Each plot has a story to tell

JUST who is buried beneath the tombstones at Ipswich's cemeteries? Feature writer JAMES MARSTON brings the first chapter of a two-part feature, revealing the characters interred in Ipswich's New Cemetery.

JUST who is buried beneath the tombstones at Ipswich's cemeteries? Feature writer JAMES MARSTON brings the first chapter of a two-part feature, revealing the characters interred in Ipswich's New Cemetery.

WINSTON Churchill once said “I am ready to meet my Maker. Whether my Maker is prepared for the great ordeal of meeting me is another matter.”

We all die in the end but how will we be remembered if we are buried in Suffolk?

The tombstones of Ipswich Cemetery bear a fascinating, moving, and absorbing testimony to the characters who shaped our town as we know it today.


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For 25 years Paul Scott has worked at Ipswich's old and new cemeteries, and is now the supervisor of grave digging and grounds maintenance. During his quarter of a century he has become somewhat of an expert on the history of the cemetery and the people interred in it.

He said: “You just pick up stories and facts as you go along. I'm interested in history and have done a bit of research myself on some of the people. I'm fascinated by all the lives that have been lived here.”

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Once in a while Paul conducts guided tours of the cemeteries, sharing his enthusiasm and knowledge.

His tour starts in the new cemetery, at the crematorium.

He said: “By the end of the Victorian period cremation was becoming a more acceptable way of disposing of bodies. It wasn't that popular initially and the church was against it but in the large cities burials were becoming a problem as bodies were buried on top of each other.”

Public opinion gradually changed and by the 1920s crematoria were springing up in towns like Ipswich across the UK as people approved of the modern way being more hygenic.

The West Chapel is the smaller of the two housed in the crematorium. Paul said: “The North Chapel was built in 1973. There are about five or six cremations each day and with the two chapels two can take place at the same time.”

Walking from the crematorium towards Belvedere Road that intersects the old and new cemeteries, Paul describes the fashions of the time that dictated the layout of the cemetery.

He said: “The broad avenue echoes the vistas that were popular in gardens at the time. The cemetery had been farmland owned by the Fonnerau family. They planted traditional yew trees that are common in churchyards and you'll note that not all the graves have the feet facing east as they do in the old cemetery.”

At“the roundabout” in the middle of the new cemetery, Paul points out the graves arranged around it in a circle. He said: “What is interesting are the symbols on a lot of the graves in here. Much of that has been lost and forgotten today.”

A number of motifs that appear on some of the tombstones:

Flaming torches - symbolise everlasting life.

Torches lying down with no flame - symbolising life extinguished.

Roses - symbolising purity.

Grape vines - symbolising immortality.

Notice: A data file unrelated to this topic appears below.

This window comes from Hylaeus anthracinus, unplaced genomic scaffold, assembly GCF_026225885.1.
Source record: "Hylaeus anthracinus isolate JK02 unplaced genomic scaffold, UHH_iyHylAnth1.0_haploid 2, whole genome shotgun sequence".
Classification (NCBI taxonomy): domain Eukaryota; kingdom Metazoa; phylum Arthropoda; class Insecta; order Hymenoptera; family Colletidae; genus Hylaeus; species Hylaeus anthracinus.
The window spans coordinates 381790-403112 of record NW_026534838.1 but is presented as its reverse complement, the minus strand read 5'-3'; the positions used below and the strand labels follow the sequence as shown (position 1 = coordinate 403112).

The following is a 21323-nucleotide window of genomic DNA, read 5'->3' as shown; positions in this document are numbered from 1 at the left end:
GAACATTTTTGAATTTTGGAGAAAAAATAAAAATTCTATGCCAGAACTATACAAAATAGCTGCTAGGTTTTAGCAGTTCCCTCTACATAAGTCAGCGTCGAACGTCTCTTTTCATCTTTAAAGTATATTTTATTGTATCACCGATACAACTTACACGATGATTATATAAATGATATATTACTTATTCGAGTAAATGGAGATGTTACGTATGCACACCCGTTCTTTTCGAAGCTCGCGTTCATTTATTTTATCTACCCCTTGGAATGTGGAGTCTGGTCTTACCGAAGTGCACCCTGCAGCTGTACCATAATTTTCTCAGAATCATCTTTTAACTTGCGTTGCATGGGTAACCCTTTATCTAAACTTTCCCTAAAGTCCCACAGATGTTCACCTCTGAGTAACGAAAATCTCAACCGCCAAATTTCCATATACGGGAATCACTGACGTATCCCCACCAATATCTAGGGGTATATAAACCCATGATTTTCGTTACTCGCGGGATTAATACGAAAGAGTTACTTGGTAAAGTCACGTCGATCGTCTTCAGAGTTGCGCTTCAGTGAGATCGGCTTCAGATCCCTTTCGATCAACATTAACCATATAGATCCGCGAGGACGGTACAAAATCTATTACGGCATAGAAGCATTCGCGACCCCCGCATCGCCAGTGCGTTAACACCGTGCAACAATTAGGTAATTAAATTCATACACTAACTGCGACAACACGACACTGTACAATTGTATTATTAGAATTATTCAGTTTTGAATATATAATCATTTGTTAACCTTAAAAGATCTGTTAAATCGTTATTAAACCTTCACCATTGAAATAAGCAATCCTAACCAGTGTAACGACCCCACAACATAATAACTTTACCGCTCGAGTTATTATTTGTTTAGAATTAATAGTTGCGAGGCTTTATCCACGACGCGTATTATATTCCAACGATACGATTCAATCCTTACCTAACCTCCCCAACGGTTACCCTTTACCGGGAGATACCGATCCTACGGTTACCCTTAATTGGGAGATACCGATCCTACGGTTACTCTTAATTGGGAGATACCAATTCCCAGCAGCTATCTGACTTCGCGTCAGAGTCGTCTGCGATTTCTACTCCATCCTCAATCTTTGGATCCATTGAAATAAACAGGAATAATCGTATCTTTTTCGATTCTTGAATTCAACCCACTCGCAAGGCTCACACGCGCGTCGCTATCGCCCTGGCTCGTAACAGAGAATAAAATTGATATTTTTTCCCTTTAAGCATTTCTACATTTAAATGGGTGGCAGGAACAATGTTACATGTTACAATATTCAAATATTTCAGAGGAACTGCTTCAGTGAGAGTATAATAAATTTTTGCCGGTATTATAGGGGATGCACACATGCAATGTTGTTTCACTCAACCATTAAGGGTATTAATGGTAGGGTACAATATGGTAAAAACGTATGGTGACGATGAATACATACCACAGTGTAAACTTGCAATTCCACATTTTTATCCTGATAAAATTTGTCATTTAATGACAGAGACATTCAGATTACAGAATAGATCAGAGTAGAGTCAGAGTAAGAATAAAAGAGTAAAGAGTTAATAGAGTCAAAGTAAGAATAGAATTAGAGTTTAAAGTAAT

Broken columns - symbolising life abruptly ended.

Not far from the roundabout, surrounded by trees, is 'plot XH', an area set aside for the Royal Air Force.

Paul said: “It is in the RAF enclosure that Prince Alexander Obolensky is buried. He was a Russian émigré who had escaped the Russian revolution in 1917. He played rugby for England and Oxford and he was a pilot based at Martlesham airfield. He died in a flying accident.”

He was the son of Prince Serge Obolensky , an officer in the Tsar's Imperial Horse Guards, and his wife Princess Luba. On the outbreak of the Second World War in 1939 , Prince Obolensky joined the RAF's 54 Squadron .

He was killed during training when his Hawker Hurricane crashed on Martlesham Heath , Suffolk when his aircraft dropped into a ravine at the end of the runway , breaking his neck

According to his military headstone Obolensky died on March 29 1940. He was 24.

Paul said: “There are about 30 graves in this section. They are tended by the Commonwealth War Graves Commission.”

As we walk across the tended lawns Paul points out a large and quite elaborate grave marker in the shape of a broken column. It belongs to Charles Ernest Walter Jefferson who died on November 22 1933.

He said: “A broken column was often used for young people to symbolise a broken life. He was just 17.”

As we head to the Belvedere road entrance to the cemetery Paul points out plot three, where some of the Tollemache family famous for their Suffolk brewery, are buried. Large, dark and constructed in brick they look mysterious and slightly macabre in the heavily shaded area just to the left of the entrance.

Paul said: “It is a huge grave for three people. The use of brick would have been fashionable at this time. It's a big momument.”

It is the tombstones with those extra details that Paul finds the most interesting.

He said: “There were more details often on the older burial stones. Sometimes there is an address or a few aspects of the person's life. I've enjoyed finding out about the people buried here.”

See tomorrow for many interesting graves in Ipswich's Old Cemetery.

Do you know any famous people buried in Suffolk? Write to Your Letters, Evening Star, 30 Lower Brook Street, Ipswich, IP4 1AN or send us an e-mail to eveningstarletters@eveningstar.co.uk

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